There is a tremendous amount to admire about Japanese culture. But the personal spending habits that frugal Japanese homemakers have employed to combat economic stagnation and deflation are not among them. Yet these tactics may be suggestive of what the rest of the world should plan for in a prolonged downturn. If you want to get depressed about consumer spending in general, a good place to start is this New York Times article from earlier in the week. Setting a dark stage, the authors note that "the economic malaise that plagued Japan from the 1990s until the early 2000s brought stunted wages and depressed stock prices, turning free-spending consumers into misers and making them dead weight on Japan's economy ... Today, years after the recovery, even well-off Japanese households use old bath water to do laundry, a popular way to save on utility bills."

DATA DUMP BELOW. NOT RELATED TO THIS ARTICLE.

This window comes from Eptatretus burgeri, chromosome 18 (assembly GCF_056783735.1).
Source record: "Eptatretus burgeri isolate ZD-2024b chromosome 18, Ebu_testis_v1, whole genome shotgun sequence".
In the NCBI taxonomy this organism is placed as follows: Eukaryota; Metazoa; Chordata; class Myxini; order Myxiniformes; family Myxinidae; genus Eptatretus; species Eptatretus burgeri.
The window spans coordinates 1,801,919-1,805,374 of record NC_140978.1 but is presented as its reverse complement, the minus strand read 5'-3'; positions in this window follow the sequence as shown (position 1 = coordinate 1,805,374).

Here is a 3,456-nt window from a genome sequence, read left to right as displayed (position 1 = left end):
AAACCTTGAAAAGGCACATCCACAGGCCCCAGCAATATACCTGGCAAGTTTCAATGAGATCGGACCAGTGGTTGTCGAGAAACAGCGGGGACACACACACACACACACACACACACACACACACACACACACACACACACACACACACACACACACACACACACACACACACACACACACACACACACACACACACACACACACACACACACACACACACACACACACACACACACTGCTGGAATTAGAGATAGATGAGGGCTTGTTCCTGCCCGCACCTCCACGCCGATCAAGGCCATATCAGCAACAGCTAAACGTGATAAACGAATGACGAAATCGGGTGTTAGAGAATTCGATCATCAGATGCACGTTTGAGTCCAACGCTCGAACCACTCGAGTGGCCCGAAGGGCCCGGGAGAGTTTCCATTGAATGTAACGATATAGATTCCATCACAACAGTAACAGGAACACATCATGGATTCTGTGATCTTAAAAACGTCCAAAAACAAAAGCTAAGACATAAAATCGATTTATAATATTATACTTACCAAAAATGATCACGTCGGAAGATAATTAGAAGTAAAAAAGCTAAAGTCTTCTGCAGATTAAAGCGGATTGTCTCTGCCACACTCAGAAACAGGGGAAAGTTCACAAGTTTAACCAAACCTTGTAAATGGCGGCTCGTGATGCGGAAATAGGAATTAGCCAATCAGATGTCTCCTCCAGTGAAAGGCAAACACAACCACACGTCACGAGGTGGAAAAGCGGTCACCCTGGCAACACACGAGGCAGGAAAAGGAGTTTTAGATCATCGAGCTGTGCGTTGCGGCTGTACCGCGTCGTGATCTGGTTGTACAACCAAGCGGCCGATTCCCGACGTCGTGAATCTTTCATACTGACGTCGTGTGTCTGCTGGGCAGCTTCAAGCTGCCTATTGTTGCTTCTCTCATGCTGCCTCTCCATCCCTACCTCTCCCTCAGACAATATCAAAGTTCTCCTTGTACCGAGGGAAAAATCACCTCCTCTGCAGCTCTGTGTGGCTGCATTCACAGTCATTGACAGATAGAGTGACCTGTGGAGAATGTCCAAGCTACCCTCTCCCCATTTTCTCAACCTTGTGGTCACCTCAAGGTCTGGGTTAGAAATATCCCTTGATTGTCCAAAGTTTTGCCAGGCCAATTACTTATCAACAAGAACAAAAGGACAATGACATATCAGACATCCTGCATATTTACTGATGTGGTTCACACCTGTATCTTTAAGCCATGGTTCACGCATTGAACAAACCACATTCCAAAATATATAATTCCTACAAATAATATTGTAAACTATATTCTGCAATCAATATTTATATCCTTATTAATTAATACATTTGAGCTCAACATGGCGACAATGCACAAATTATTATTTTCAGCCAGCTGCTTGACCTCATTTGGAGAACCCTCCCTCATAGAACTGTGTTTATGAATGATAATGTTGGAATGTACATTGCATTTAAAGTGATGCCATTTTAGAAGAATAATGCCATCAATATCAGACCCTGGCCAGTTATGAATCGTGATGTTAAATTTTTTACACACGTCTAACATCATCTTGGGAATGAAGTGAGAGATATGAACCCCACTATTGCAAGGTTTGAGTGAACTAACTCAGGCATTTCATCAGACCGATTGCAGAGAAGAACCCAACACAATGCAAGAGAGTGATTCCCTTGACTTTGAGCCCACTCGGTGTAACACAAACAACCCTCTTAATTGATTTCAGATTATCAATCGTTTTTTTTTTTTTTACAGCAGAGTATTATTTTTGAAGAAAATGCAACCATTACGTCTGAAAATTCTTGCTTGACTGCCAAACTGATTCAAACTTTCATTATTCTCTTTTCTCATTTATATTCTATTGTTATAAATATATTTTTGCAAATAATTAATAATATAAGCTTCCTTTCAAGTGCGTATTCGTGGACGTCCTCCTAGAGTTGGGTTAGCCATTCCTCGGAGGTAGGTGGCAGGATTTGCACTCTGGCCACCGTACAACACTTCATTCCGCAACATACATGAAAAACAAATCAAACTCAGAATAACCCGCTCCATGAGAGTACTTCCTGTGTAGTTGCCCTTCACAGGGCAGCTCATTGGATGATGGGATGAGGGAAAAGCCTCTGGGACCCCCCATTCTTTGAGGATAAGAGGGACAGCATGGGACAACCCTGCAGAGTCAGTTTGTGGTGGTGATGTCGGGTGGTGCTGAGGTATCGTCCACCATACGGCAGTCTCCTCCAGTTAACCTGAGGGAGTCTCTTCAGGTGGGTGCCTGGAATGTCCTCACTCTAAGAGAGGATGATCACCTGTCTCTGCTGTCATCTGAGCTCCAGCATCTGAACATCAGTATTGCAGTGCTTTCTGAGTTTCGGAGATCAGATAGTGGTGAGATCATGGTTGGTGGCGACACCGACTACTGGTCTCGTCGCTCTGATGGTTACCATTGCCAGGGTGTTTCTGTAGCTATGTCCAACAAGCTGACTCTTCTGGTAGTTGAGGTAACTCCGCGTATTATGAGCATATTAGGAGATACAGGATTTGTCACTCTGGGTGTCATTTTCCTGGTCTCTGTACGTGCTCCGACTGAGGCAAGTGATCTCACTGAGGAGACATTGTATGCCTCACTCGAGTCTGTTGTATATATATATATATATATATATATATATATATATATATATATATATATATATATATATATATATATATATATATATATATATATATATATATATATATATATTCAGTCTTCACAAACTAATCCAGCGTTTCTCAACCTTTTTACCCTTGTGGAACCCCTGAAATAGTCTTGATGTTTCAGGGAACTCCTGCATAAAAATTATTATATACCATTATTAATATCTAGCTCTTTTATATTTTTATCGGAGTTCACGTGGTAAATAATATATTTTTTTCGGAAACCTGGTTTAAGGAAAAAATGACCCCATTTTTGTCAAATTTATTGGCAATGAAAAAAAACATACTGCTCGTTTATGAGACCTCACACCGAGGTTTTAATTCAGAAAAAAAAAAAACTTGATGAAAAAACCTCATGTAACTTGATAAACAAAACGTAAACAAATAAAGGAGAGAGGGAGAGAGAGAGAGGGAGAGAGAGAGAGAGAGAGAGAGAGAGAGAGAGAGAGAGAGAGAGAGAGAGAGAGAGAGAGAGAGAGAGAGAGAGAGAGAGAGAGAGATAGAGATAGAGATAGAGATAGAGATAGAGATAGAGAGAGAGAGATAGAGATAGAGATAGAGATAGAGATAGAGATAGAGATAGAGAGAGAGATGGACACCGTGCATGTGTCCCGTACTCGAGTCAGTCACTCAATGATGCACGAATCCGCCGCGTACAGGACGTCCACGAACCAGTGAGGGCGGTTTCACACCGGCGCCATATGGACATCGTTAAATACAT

One relatively well-off family in suburban Tokyo, the story notes, "carefully rations vegetables" and reverts to cabbage stew to save money. Another consumer shares her secrets to saving even more while shopping and is quoted as saying "I'm going to find a bargain, then wait until it gets even cheaper," in discussing her particular tactics. While there might be some abstract lessons here for corporate Spend Management, I find the overall story depressing from the perspective that when consumers stop spending in general, feeling guilty about even buying carrots at the grocery store, it is virtually impossible for an economy to climb out of a sustained downturn at anything but a snail's pace.
- Jason Busch